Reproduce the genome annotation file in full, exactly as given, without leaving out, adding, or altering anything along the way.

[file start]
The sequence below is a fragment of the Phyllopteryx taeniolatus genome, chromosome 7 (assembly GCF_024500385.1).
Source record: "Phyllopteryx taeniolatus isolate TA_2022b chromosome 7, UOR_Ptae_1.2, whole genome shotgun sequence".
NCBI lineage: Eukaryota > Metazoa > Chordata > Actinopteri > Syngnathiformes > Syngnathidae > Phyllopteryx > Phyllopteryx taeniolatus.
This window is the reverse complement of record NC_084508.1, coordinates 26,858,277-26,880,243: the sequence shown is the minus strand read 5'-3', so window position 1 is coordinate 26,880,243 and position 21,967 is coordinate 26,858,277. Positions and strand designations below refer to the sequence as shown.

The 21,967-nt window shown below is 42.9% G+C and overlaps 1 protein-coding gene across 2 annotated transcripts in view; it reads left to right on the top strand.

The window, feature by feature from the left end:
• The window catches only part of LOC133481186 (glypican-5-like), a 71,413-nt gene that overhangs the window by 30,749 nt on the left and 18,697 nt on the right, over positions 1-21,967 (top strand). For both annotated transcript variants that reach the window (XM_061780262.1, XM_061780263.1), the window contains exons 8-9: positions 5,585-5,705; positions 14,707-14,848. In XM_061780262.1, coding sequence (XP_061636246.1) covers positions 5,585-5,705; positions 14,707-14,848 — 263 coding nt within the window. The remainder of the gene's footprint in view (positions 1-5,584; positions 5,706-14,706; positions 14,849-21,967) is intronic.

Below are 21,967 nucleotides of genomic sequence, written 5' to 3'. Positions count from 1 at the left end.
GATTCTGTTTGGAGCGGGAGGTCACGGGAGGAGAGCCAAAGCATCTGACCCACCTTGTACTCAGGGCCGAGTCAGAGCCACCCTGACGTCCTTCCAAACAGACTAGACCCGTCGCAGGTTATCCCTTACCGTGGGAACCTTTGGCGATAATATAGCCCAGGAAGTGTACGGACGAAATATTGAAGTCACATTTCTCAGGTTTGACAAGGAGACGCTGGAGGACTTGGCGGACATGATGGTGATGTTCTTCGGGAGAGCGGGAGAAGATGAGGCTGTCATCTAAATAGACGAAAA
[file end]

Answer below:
The sequence below is a fragment of the Phyllopteryx taeniolatus genome, chromosome 7 (assembly GCF_024500385.1).
Source record: "Phyllopteryx taeniolatus isolate TA_2022b chromosome 7, UOR_Ptae_1.2, whole genome shotgun sequence".
NCBI lineage: Eukaryota > Metazoa > Chordata > Actinopteri > Syngnathiformes > Syngnathidae > Phyllopteryx > Phyllopteryx taeniolatus.
This window is the reverse complement of record NC_084508.1, coordinates 26,858,277-26,880,243: the sequence shown is the minus strand read 5'-3', so window position 1 is coordinate 26,880,243 and position 21,967 is coordinate 26,858,277. Positions and strand designations below refer to the sequence as shown.

The 21,967-nt window shown below is 42.9% G+C and overlaps 1 protein-coding gene across 2 annotated transcripts in view; it reads left to right on the top strand.

The window, feature by feature from the left end:
• The window catches only part of LOC133481186 (glypican-5-like), a 71,413-nt gene that overhangs the window by 30,749 nt on the left and 18,697 nt on the right, over positions 1-21,967 (top strand). For both annotated transcript variants that reach the window (XM_061780262.1, XM_061780263.1), the window contains exons 8-9: positions 5,585-5,705; positions 14,707-14,848. In XM_061780262.1, coding sequence (XP_061636246.1) covers positions 5,585-5,705; positions 14,707-14,848 — 263 coding nt within the window. The remainder of the gene's footprint in view (positions 1-5,584; positions 5,706-14,706; positions 14,849-21,967) is intronic.

Below are 21,967 nucleotides of genomic sequence, written 5' to 3'. Positions count from 1 at the left end.
GATTCTGTTTGGAGCGGGAGGTCACGGGAGGAGAGCCAAAGCATCTGACCCACCTTGTACTCAGGGCCGAGTCAGAGCCACCCTGACGTCCTTCCAAACAGACTAGACCCGTCGCAGGTTATCCCTTACCGTGGGAACCTTTGGCGATAATATAGCCCAGGAAGTGTACGGACGAAATATTGAAGTCACATTTCTCAGGTTTGACAAGGAGACGCTGGAGGACTTGGCGGACATGATGGTGATGTTCTTCGGGAGAGCGGGAGAAGATGAGGCTGTCATCTAAATAGACGAAAA